Review by Michelle Panik
Kids and Cocktails Don’t Mix is a memoir of life in the highly desirable Larchmont area of Los Angeles, a place where name-dropping—of people, of neighborhoods, of private schools—is a sport and appearances are everything. Beginning in the 1960’s and unfolding chronologically, daughter Heather tells of a family furiously polishing the facades of a reality that readers quickly learn is drastically different.
With a philandering father, a spouse-pleasing mother, and two completely opposite daughters, the Eatons are hardly a cohesive, thriving family. Younger sister Heather is an overweight, poor student forever trying to win her parents’ affection, while older sister April is conventionally beautiful. Their mother, Marilyn, encourages April to accentuate her physical beauty, as evidenced in an exchange while April is dressing:
“Stop!” April scolded Mom when she pulled down the ring on the front zipper of her top to show more cleavage.
“You won’t get Bobby’s attention all zipped up to the neck.”
April pulled the zipper up to reveal just her clavicle. “Don’t say that!”
Mom shrugged. “I give up. You do it your way.” (23)
Marilyn believes men are the answer to financial and emotional security, and she instills this in her daughters. And while this is a memoir of a family in tumult, Marilyn and Heather’s mother-daughter relationship is given the most weight. It is, indeed, a fascinating one. While Marilyn praises April’s beauty, she worries about Heather’s weight. Not wanting to anger her mother, Heather resorts to sneaking indulgent foods, writing, “If [Marilyn] saw me, a flash of anger would appear in her clear, light-blue eyes” (4). Marilyn also criticizes Heather’s grades; even things as inconsequential (and out of Heather’s control) as the size of her feet are chastised.
Each chapter begins with a quote from Marilyn—most about family, and most judgmentally terse—as if mother is forever watching daughter. The book’s title comes from one of these quotes, and readers learn that no one in these pages mixes well with cocktails. Marilyn is frequently in bed with a drink and the telephone, debriefing friends about the latest indiscretion of her husband, Bob, which often includes alcohol. This is a book where people, unhappy in myriad ways, turn to alcohol and drugs. And yet, addiction is never directly written about with any breadth, perhaps because it’s so pervasive as to be unremarkable.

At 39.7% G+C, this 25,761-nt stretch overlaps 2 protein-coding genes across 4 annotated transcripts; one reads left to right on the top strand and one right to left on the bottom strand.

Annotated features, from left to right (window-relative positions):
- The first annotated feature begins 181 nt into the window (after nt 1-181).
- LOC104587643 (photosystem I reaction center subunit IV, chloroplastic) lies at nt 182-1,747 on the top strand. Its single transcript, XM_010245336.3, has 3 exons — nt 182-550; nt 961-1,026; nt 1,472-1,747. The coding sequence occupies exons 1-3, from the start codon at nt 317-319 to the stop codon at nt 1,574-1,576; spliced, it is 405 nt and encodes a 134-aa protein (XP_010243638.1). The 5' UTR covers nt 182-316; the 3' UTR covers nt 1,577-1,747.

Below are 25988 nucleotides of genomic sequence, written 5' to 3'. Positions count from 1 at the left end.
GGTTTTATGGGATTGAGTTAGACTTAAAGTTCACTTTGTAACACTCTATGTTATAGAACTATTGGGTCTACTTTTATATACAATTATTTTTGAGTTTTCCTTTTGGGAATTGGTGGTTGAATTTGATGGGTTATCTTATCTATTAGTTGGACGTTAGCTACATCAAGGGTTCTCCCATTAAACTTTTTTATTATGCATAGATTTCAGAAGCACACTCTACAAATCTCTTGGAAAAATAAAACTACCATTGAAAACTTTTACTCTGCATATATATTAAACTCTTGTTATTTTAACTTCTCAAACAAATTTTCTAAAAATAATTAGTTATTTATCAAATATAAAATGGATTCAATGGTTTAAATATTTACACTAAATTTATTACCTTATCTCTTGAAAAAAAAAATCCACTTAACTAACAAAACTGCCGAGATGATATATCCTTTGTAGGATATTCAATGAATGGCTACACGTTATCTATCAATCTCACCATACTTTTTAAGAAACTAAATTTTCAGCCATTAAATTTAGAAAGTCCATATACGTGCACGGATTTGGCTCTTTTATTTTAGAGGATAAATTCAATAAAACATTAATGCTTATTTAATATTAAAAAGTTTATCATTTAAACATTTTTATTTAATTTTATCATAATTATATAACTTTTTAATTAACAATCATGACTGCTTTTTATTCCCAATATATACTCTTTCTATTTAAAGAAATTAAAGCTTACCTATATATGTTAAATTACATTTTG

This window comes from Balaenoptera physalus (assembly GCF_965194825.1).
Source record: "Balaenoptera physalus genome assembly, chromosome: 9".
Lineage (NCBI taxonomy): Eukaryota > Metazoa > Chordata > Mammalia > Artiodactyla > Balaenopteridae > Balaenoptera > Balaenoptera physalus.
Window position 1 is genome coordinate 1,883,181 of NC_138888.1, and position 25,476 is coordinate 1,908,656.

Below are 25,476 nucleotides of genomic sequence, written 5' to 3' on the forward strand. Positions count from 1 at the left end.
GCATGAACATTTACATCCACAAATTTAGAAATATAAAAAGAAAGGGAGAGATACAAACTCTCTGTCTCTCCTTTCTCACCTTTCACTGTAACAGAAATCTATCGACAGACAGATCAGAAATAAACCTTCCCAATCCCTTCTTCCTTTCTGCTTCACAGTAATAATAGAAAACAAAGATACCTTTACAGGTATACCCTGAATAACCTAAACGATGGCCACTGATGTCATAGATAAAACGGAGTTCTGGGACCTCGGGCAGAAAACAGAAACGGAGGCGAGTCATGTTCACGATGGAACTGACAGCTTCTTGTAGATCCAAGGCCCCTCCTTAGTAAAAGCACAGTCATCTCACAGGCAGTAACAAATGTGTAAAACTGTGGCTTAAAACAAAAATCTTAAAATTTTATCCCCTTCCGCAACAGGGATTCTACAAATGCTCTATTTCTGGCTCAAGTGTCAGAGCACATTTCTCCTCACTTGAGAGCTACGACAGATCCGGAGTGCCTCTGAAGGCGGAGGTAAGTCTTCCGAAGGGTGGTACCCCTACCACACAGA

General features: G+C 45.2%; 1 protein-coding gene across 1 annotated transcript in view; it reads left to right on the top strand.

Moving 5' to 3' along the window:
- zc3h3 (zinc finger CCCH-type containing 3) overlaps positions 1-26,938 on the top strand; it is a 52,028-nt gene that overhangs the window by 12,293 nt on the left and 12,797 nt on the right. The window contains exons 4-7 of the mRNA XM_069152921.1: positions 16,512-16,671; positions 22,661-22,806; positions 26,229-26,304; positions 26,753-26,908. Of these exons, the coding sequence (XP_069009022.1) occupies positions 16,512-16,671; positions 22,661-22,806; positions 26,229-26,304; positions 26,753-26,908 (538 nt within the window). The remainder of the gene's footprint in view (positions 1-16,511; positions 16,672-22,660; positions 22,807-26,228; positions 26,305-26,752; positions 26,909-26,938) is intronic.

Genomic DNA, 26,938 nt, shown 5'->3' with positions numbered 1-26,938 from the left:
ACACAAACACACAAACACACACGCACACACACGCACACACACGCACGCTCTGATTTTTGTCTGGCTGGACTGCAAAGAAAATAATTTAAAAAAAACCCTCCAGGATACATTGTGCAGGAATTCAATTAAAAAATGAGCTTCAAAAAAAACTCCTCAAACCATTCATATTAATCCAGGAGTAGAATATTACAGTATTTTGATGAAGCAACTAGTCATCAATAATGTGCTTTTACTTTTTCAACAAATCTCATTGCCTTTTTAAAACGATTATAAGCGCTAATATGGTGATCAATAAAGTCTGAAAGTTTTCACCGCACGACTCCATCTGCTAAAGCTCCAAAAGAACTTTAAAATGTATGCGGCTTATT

Heather’s difficult relationship with her father is also explored. After Bob and Marilyn divorce, he marries an enormously wealthy friend of Marilyn’s. In a scene that’s suspensefully drawn out, readers learn that Bob wants to legally disown his daughters. Afterwards, Heather writes, “If I’d been nicer or more polite, maybe I’d still have my dad. But it would have hurt Mom. I couldn’t hurt Mom. Kiss up to the woman who had hurt and betrayed my mother? Never” (229).
Such thinking rings true to an abandoned, heartbroken, pre-teen girl. But, the adult Heather no doubt understands that this incredibly complicated situation was not her fault, nor could better manners have fixed it. And so, I was left yearning for her present-day thoughts to better flesh out these family dynamics.
Still, where the story occasionally falters from a lack of deeper analysis, its on-the-ground, stenographic style places readers immediately and firmly in each scene. When Heather bumps into her father at a party after not seeing him for a decade, the situation is intimately, fervently portrayed.
Throughout the memoir, the 4,500-square-foot family home looms large. Although nestled in an exclusive community, without the money for upkeep, it falls into disrepair. Corners are cut with cheap housepainters, increasingly simpler housekeepers, deferred plumbing and pool maintenance, and a gardener who only tends the front yard. Marilyn must repeatedly fight to keep the house, with the author remarking, “In a way, 127 Fremont Place had become one of her husbands, and at 57, my mother was hanging on for dear life, like Scarlett O’Hara hanging onto Tara” (268). In the end, Marilyn sells, and the new owners raze the entire structure.
In this way, the house is a metaphor for a family who, despite all attempts at salvaging relationships, ultimately accepts defeat. And where the author writes frankly about her family’s shortcomings during her childhood, she brings compassion and forgiveness to her adult relationships with them. This is a compulsively readable memoir wherein a wildly likable character triumphs over her broken family to experience truth growth and genuine happiness.
Kids and Cocktails Don’t Mix: A Memoir by Heather Haldeman
Apprentice House Press, 2021, $19.99
Michelle Panik is a writer and ESL teacher who lives on the edge of California, in Carlsbad, with her husband and two kids.